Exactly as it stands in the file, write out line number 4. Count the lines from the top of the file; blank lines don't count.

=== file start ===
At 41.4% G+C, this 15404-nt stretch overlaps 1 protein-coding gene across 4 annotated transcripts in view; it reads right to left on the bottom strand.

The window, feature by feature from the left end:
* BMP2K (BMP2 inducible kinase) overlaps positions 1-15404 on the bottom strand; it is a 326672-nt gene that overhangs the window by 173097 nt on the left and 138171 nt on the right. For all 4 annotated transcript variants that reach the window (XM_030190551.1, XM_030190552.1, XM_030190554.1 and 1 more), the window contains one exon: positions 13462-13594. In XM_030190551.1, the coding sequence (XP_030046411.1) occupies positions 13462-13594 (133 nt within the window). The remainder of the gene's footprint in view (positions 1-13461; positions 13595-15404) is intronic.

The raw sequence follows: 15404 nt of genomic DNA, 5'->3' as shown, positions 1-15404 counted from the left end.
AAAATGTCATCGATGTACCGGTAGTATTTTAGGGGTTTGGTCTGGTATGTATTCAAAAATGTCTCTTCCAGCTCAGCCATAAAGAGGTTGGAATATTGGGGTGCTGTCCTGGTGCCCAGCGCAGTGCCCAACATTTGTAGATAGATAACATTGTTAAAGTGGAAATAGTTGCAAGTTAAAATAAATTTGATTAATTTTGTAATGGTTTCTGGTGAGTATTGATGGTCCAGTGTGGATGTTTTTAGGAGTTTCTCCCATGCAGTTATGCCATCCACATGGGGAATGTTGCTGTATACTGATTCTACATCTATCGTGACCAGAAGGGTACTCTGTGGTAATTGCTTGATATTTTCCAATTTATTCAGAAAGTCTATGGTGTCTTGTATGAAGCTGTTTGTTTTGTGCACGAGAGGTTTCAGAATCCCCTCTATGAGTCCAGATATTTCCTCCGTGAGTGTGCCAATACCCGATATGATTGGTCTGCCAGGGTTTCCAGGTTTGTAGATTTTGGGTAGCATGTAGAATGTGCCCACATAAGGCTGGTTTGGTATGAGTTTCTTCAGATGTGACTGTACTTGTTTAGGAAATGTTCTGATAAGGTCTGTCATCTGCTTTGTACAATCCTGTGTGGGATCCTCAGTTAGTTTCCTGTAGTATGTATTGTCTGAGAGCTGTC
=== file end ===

The raw sequence follows: 15404 nt of genomic DNA, 5'->3' as shown, positions 1-15404 counted from the left end.